— NCAA Baseball (@NCAACWS) June 25, 2014
*tink* *tink* *tink*
The sound of aluminum bats gives the College World Series an aura all its own. And tonight, as Virginia and Vanderbilt play the final game of the series, they may be ushering out an age of run scoring sanity. Starting in 2011 the NCAA introduced less lively bats and moved the World Series from Rosenblatt Stadium to TD Ameritrade Park, and with those moves, took the offense out of the game. In 2010, there were 32 HRs in the CWS. In the four years since, there have only been 24 total. But wait, is offense important?
Back in the 1960’s MLB lowered the mound when it appeared pitchers had the upper hand. Then in the 1990’s they looked the other way while players shot up with PEDs, brought in fences, and put teams in high-altitude, dry climates. Some even claim they screwed around with the baseball. So yeah, it’s important to the powers that be (and apparently some fans).
I hate everything about this game. #CWS2014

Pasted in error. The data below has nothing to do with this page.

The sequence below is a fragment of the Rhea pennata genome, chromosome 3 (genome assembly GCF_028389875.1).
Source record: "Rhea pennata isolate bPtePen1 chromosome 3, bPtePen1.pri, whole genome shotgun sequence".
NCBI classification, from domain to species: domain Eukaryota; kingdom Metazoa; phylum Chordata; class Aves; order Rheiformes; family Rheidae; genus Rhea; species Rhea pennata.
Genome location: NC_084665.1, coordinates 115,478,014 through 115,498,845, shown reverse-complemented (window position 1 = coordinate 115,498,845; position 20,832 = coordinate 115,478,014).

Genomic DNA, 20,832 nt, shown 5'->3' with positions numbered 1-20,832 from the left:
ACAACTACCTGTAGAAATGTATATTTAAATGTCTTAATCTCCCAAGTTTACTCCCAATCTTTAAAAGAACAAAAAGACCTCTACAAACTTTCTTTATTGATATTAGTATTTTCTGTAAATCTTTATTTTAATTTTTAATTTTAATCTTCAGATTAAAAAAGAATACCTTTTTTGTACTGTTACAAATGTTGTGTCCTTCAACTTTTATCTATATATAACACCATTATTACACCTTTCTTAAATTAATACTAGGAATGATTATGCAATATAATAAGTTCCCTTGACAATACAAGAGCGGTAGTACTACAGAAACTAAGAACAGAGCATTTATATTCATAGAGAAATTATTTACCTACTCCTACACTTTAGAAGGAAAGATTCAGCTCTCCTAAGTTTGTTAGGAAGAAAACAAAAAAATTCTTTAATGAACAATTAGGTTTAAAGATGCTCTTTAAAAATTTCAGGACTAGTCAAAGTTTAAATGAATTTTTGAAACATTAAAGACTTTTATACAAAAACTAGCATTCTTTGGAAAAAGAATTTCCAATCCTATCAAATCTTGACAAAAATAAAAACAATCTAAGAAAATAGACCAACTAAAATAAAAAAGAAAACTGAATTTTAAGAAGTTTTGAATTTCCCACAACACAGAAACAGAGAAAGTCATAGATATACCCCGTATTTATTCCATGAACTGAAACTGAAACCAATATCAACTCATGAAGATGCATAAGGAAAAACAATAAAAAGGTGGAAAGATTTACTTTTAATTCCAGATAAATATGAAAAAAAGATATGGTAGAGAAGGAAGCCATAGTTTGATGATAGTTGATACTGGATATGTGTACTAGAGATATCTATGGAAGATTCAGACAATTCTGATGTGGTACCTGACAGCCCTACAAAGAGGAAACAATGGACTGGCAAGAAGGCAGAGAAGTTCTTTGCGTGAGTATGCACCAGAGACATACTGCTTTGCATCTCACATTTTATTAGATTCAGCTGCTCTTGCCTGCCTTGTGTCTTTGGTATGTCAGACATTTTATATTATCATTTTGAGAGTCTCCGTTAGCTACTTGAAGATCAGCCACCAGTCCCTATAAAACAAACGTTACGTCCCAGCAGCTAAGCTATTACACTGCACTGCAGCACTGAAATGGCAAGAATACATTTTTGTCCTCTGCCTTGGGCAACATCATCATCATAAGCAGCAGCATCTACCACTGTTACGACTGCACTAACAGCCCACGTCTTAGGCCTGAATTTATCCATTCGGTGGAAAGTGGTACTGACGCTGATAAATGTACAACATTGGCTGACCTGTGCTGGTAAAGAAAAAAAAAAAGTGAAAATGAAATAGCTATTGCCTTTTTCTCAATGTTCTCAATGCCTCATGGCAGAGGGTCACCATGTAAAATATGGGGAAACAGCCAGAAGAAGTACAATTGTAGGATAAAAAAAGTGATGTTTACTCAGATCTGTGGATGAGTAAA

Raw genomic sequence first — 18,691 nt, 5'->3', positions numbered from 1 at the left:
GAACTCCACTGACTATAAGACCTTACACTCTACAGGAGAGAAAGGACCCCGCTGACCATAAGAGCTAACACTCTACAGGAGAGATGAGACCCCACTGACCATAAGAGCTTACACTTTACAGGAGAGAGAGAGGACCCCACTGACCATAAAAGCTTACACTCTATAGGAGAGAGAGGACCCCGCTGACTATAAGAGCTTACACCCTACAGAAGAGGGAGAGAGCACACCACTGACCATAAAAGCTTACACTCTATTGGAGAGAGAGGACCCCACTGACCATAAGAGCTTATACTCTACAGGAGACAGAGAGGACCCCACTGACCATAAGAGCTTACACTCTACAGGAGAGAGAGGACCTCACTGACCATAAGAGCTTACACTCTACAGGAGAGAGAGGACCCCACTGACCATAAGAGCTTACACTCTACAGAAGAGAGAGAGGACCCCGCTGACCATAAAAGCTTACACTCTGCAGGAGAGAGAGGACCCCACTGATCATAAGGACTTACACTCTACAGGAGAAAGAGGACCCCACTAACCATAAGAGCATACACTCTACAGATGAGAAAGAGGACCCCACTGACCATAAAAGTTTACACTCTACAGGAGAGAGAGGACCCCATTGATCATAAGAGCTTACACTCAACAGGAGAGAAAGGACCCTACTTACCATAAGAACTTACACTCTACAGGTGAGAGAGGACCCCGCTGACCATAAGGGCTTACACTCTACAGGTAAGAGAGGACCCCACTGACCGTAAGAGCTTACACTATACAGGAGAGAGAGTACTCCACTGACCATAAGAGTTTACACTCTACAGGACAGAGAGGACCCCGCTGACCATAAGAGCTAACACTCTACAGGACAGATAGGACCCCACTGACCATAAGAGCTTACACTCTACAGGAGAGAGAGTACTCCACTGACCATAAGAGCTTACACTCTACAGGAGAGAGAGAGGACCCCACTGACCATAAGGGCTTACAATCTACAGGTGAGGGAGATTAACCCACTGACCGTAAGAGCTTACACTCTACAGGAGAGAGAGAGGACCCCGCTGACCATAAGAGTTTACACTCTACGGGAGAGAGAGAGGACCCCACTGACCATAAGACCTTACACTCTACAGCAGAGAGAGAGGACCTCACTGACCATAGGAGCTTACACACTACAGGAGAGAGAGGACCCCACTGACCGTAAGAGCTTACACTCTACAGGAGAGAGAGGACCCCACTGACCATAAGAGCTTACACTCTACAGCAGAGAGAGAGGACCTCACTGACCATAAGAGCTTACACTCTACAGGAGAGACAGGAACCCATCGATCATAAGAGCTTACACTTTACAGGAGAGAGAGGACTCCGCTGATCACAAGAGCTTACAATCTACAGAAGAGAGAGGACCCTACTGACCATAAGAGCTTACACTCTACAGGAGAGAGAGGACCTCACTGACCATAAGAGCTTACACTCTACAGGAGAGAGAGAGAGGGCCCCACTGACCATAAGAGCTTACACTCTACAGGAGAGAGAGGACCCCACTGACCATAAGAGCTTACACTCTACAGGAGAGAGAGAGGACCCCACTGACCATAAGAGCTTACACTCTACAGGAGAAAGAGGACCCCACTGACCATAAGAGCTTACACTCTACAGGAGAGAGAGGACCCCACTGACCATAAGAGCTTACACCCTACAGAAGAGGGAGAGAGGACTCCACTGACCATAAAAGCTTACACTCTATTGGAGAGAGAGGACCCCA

— Bryan McGrath (@ConsWahoo) June 26, 2014
So the NCAA is going to try to do something about it by, well, screwing around with the baseball. The ball on the right is the current one, and the one on the left will replace it next year.
Note that the ball on the right has higher stitches, and the idea is that lower stitches means less wind resistance and more carry. It’s the same physics that makes curve balls less effective at Coors Field. Will it work? The real question is “Is it needed?”
The CWS has been entertaining this year, and Virginia and Vanderbilt are well matched. With less chance of the long ball, the series has become a chess match tournament with every at-bat important. Remember when pitching, defense and speed were more important than the three-run homer? Well that’s what Omaha gives us. But what’s the irony in all this?
Buddy just hit a freak dick slapping dinger!! Top of the 8 vandy leads by 1!!! #CWS2014
— Chase Ellison (@chaseellison729) June 26, 2014
In the 8th inning of a tight 2-2 game, OF John Norwood hit an up-and-in 97 mph fastball 340 feet over the left field fence to break the tie. It was Vanderbilt’s first HR since May 16 and would prove to be the winning run.
Anchor Down, Commodores!
David Young has been a columnist for ESPN and Sports Illustrated and is now a columnist for SportsGrid.com.